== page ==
Sylvie's book list on middle-grade depicting different cultures

Sylvie Kantorovitz Why did Sylvie love this book?

This book seems to be three different stories until one realizes they are the same story told in different ways: the most realistic one is the story of young Jin Wang who suffers intensely from the racist mockery of his peers. Then there is the wondrous tale of the Monkey King who wanted to join the other gods and refused to be a monkey. And finally the parable of Danny who hates his caricature of a Chinese cousin. The three strands converge to reveal one truth: the way to save our soul is to accept who we are. 

I particularly loved the character of Wei-Chen who is Jin’s best friend: he is kind, smart, and accepts his origins. 

A bonus: the artwork is very beautiful!

By Gene Luen Yang,

Why should I read it?

2 authors picked American Born Chinese as one of their favorite books, and they share why you should read it.

What is this book about?

Gene Luen Yang was the fifth the National Ambassador for Young People's Literature and is a MacArthur Fellow, a recipient of what's popularly known as the MacArthur "Genius" Grant.

A tour-de-force by New York Times bestselling graphic novelist Gene Yang, American Born Chinese tells the story of three apparently unrelated characters: Jin Wang, who moves to a new neighborhood with his family only to discover that he's the only Chinese-American student at his new school; the powerful Monkey King, subject of one of the oldest and greatest Chinese fables; and Chin-Kee, a personification of the ultimate negative Chinese stereotype, who…


Book cover of Cicada

Jess Hong Author Of Lovely

From my list on I wish existed when I was a kid.

Why am I passionate about this?

Growing up Asian American, the lack of representation I felt was constant and palpable. I think often about what it would have meant and how beneficial it could have been had I been able to see myself in picture books as a child. This is a list of books I wish little me could have read growing up because when I read them now they speak to that same vulnerable space in me that I still carry. They are a balm to my heart and mind, making me feel connected to both myself and others that look like me and share similar experiences.

Jess' book list on I wish existed when I was a kid

Jess Hong Why did Jess love this book?

Cicada is one of those quietly brilliant stories that says so much but can also be left to the interpretation of the reader. For me it immediately and intensely made me think of the (Asian) immigrant experience and the racism and classism that come with that. The gorgeous illustrations alone are a reason to pick it up but the story will keep you coming back to it.

By Shaun Tan,

Why should I read it?

1 author picked Cicada as one of their favorite books, and they share why you should read it. This book is for kids age 8, 9, 10, and 11.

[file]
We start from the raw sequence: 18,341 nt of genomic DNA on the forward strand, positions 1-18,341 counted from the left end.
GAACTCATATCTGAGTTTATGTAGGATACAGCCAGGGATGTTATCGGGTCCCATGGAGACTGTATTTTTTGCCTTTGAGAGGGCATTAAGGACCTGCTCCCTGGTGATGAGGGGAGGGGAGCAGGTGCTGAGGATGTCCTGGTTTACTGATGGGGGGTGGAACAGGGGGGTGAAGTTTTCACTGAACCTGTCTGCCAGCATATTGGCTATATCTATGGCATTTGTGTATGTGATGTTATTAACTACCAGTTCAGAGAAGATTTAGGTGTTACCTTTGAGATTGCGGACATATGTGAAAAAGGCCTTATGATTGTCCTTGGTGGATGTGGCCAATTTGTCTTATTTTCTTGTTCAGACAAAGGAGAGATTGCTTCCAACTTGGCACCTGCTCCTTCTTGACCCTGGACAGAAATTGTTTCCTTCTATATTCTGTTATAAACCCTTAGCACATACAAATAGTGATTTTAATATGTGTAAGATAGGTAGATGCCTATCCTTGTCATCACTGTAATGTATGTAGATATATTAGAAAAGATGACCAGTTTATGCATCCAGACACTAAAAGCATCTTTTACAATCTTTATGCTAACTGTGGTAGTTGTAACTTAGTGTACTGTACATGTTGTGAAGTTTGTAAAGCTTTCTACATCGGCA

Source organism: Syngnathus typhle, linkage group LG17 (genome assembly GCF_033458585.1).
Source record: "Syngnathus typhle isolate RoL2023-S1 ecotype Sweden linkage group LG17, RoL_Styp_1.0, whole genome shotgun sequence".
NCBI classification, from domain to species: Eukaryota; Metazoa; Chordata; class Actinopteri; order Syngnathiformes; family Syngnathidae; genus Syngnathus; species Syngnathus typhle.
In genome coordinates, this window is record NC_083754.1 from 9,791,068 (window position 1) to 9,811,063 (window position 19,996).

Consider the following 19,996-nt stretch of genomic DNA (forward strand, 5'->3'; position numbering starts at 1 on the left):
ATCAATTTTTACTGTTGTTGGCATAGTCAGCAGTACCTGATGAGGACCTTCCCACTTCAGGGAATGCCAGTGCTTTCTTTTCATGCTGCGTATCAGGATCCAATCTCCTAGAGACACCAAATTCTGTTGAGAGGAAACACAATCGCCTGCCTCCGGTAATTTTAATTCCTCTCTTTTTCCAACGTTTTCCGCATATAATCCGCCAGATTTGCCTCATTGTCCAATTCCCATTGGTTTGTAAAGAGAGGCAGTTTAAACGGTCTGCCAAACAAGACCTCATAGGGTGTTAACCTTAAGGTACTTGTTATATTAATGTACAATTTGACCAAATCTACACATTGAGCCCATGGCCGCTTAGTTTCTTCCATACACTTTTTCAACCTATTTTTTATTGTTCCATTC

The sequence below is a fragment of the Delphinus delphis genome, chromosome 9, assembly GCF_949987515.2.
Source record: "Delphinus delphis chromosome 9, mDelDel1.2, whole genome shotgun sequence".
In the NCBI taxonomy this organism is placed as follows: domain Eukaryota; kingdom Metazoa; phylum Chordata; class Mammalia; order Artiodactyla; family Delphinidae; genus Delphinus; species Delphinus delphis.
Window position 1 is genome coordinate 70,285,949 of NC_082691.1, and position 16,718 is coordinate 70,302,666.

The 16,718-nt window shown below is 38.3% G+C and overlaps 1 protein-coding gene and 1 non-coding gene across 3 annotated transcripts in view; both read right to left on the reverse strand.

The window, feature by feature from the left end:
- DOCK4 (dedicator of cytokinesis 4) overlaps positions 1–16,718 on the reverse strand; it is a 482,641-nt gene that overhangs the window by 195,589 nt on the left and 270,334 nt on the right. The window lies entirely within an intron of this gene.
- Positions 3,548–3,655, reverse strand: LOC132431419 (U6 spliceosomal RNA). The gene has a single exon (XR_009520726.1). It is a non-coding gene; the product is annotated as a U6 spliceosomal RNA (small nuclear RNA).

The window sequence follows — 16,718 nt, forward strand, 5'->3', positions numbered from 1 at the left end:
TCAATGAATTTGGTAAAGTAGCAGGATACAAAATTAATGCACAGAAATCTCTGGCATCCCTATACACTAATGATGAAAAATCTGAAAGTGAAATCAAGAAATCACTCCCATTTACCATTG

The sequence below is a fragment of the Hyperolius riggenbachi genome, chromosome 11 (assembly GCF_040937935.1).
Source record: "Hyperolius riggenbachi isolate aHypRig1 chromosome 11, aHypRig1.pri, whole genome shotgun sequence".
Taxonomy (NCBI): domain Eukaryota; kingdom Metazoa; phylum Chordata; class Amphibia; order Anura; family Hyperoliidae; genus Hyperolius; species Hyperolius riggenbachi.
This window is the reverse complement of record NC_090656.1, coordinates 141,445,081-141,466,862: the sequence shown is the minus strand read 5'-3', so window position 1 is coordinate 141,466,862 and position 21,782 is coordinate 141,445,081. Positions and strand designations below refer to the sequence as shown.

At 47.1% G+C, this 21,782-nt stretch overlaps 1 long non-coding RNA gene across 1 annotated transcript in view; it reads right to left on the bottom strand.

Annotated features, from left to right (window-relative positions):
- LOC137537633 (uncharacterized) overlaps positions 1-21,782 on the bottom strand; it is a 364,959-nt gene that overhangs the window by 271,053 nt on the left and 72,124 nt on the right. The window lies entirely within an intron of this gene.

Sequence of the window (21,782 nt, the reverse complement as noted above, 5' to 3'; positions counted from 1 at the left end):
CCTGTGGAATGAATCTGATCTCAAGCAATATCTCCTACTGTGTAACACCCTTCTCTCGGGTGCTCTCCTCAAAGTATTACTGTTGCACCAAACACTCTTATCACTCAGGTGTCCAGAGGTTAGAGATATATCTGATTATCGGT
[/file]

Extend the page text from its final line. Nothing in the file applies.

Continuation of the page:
What is this book about?

A stunning picture book for anyone who has ever felt unappreciated, from Shaun Tan, Academy Award winner and winner of the Kate Greenaway Medal 2020.

Cicada work in tall building.
Data entry clerk. Seventeen year.
No sick day. No mistake.
Tok Tok Tok!

Cicada works in an office, dutifully working day after day for unappreciative bosses and being bullied by his co-workers. But one day, something truly extraordinary happens . . .

A story for anyone who has ever felt unappreciated, overlooked or overworked but dreams of magic, from Australia's most acclaimed picture book creator, and first BAME winner of…


Book cover of Clark & Lex

Brandon T. Snider Author Of Rube Goldberg and His Amazing Machines

From my list on middle-grade reads full of humor & heart.

Why am I passionate about this?

As someone who was both a funny kid and a lover of superheroes, it was always exciting to find a book where those two things crossed paths. In the young readers' books I’ve written for Marvel and DC Comics, I always try to inject humor where I can. Humor can be healing. If I couldn’t laugh, especially about things that have caused me pain, I don’t know that I would be around today. I love books about funny, sensitive kids with big hearts. The world is a cold place sometimes, but whenever I see a young person making positive change and having fun along the way, it reminds me that anything is possible.

Brandon's book list on middle-grade reads full of humor & heart

Brandon T. Snider Why did Brandon love this book?

I’m a huge fan of the rivalry between Superman and Lex Luthor, so I was excited to check out this new story set during their middle school years–possibly the most dramatic time in a kid’s life.

This Clark is a little spicy, which I enjoyed. I like that he doesn’t always make good choices. In Lex, he finds a brainy outsider searching for a confidant. Brendan Reichs gives us a friendship between boys that feels honest, and Jerry Gaylord’s delightfully expressive art captures their emotions nicely.

There were laughs but also a simmering tension that kept my attention, especially as it related to a little lie that became a big problem. This story is a nice reminder that heroes and villains aren’t born; they’re made.

By Brendan Reichs, Jerry Gaylord (illustrator),

Why should I read it?

1 author picked Clark & Lex as one of their favorite books, and they share why you should read it. This book is for kids age 8, 9, 10, and 11.